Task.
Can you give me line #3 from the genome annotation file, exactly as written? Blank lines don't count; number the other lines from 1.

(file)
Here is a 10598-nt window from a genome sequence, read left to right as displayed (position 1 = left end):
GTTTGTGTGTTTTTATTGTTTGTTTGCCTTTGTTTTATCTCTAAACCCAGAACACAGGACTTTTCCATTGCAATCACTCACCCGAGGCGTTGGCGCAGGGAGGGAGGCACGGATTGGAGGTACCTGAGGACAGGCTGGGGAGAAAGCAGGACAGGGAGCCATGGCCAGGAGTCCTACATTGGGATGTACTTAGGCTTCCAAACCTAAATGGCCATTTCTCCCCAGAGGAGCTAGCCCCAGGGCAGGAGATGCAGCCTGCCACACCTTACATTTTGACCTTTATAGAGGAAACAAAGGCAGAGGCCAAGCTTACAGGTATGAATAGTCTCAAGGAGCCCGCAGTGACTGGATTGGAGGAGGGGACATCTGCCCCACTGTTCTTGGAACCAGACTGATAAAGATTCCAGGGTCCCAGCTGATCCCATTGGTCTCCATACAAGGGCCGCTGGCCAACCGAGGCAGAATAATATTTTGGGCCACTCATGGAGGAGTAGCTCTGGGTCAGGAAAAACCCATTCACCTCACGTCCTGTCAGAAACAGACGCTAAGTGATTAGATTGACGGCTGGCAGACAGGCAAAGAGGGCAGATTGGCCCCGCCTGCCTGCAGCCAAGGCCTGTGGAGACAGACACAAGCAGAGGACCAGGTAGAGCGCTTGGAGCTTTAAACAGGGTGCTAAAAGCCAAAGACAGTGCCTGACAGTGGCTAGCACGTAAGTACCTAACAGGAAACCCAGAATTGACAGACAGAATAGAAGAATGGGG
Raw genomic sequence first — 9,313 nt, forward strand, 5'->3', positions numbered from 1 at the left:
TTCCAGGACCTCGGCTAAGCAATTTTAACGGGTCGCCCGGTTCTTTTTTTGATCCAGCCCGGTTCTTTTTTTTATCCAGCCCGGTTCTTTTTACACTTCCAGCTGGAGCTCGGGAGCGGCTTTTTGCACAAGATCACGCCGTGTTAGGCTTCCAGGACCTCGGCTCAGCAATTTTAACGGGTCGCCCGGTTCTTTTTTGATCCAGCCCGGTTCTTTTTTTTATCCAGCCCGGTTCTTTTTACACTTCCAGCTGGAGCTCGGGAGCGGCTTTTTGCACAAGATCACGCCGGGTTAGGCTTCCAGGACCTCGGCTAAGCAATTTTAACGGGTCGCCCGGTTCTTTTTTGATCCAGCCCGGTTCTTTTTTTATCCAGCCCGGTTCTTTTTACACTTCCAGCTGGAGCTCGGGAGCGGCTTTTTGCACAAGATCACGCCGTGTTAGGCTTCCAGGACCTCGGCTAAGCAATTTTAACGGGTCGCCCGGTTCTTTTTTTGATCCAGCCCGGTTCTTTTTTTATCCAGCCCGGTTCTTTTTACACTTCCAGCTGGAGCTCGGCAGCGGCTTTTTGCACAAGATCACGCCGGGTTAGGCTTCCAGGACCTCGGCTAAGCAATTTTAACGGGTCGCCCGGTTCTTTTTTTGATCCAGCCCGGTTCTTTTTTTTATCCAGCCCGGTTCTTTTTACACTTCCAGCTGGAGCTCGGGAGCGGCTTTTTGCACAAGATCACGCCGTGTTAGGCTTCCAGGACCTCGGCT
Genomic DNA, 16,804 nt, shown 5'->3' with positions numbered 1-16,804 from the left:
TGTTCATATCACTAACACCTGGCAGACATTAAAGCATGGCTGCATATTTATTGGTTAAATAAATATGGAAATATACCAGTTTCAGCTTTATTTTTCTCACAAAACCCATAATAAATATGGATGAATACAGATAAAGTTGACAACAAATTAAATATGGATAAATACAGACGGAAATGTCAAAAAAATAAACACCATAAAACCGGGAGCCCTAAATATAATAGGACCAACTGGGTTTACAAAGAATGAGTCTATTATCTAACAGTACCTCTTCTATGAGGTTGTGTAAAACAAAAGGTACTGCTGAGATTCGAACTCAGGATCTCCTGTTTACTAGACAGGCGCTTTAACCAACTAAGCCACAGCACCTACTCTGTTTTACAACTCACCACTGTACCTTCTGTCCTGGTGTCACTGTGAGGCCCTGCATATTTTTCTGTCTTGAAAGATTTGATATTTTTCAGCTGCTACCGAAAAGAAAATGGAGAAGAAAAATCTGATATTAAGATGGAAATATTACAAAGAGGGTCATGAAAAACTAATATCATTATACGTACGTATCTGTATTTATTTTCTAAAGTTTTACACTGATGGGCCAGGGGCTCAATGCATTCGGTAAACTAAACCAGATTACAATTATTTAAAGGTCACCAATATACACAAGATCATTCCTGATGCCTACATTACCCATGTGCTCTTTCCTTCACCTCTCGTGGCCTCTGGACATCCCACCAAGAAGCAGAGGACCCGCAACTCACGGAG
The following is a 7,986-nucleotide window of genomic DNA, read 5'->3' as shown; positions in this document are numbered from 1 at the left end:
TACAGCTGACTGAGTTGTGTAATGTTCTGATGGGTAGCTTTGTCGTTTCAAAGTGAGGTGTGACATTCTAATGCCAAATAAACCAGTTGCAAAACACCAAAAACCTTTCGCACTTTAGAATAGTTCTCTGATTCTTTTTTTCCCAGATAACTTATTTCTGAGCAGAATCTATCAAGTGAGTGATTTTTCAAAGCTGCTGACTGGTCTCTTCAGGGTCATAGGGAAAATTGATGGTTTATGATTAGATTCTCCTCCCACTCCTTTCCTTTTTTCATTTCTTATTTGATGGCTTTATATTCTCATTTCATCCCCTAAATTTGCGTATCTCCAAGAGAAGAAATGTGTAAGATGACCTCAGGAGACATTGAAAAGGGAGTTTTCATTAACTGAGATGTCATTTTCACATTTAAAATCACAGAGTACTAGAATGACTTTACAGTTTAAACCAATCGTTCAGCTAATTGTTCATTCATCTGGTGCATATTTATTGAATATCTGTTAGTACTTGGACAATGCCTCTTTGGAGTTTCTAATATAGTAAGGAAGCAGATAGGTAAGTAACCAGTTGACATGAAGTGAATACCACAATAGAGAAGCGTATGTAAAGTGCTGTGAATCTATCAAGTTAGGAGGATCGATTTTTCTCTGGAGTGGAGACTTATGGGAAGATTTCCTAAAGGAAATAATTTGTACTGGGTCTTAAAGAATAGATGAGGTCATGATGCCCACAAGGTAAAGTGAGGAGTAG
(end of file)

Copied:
Raw genomic sequence first — 9,313 nt, forward strand, 5'->3', positions numbered from 1 at the left: